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Redundancy law advice
Being made redundant – or even just being placed at risk of redundancy – can be hugely stressful, especially if the news has come as a surprise to you.
It’s important to remember that redundancy is often a last option. For employers, making staff redundant is an uncomfortable process. It creates huge uncertainly and low morale, often fueled by common misconceptions about employee rights and the processes involve.
For example, have you heard the ‘last in, first out’ rumour? Or that you can be forced to retire at 65? In fact, both are myths and your employer is responsible for ensuring that redundancy procedures are conducted in a clear and fair manner.
What is the redundancy procedure?
If your role is at risk of redundancy, you’ll be notified by your employer in advance. You may be offered voluntary redundancy or the opportunity to job share. You could also be deployed elsewhere in the business.
Remember, if you have at least two years’ continuous employment at the point you’re made redundant, you’re legally entitled to a statutory redundancy payment.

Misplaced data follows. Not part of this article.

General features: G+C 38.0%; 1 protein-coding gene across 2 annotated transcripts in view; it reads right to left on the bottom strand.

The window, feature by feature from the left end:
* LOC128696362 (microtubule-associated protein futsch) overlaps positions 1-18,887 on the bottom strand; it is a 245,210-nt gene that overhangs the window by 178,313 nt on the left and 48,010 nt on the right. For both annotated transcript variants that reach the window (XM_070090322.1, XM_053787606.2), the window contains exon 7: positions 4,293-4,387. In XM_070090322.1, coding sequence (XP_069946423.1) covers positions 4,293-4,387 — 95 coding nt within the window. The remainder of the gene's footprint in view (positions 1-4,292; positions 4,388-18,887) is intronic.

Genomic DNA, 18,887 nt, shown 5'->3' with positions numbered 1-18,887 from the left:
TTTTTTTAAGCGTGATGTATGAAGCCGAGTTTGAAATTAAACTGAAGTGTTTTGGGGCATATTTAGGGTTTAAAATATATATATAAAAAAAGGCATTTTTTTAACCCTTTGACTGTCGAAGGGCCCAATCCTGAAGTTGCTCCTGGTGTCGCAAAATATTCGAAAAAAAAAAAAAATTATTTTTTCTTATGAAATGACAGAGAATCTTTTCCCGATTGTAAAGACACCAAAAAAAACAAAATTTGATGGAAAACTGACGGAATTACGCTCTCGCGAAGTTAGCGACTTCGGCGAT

What is a settlement agreement?
If you’re made redundant, you could be offered a settlement agreement (previously called a compromise agreement). This will finalise your severance package.
It’s essential that any agreement is checked by a specialist redundancy solicitor, as signing a settlement agreement means giving up your right to bring to an employment-related claim against your employer.
We’ll review the package you’ve been offered, highlight any issues and look at whether you’re likely to find a similar role soon. If we think we can negotiate a better redundancy package for you and your circumstances, we’ll talk to you about the next steps.
If you’d like to speak to our redundancy specialists, or for advice and information from our employment law solicitors in Bristol and South Gloucestershire, call us on 0117 325 2929.
Alternatively complete our online enquiry form and a member of our team will get back to you.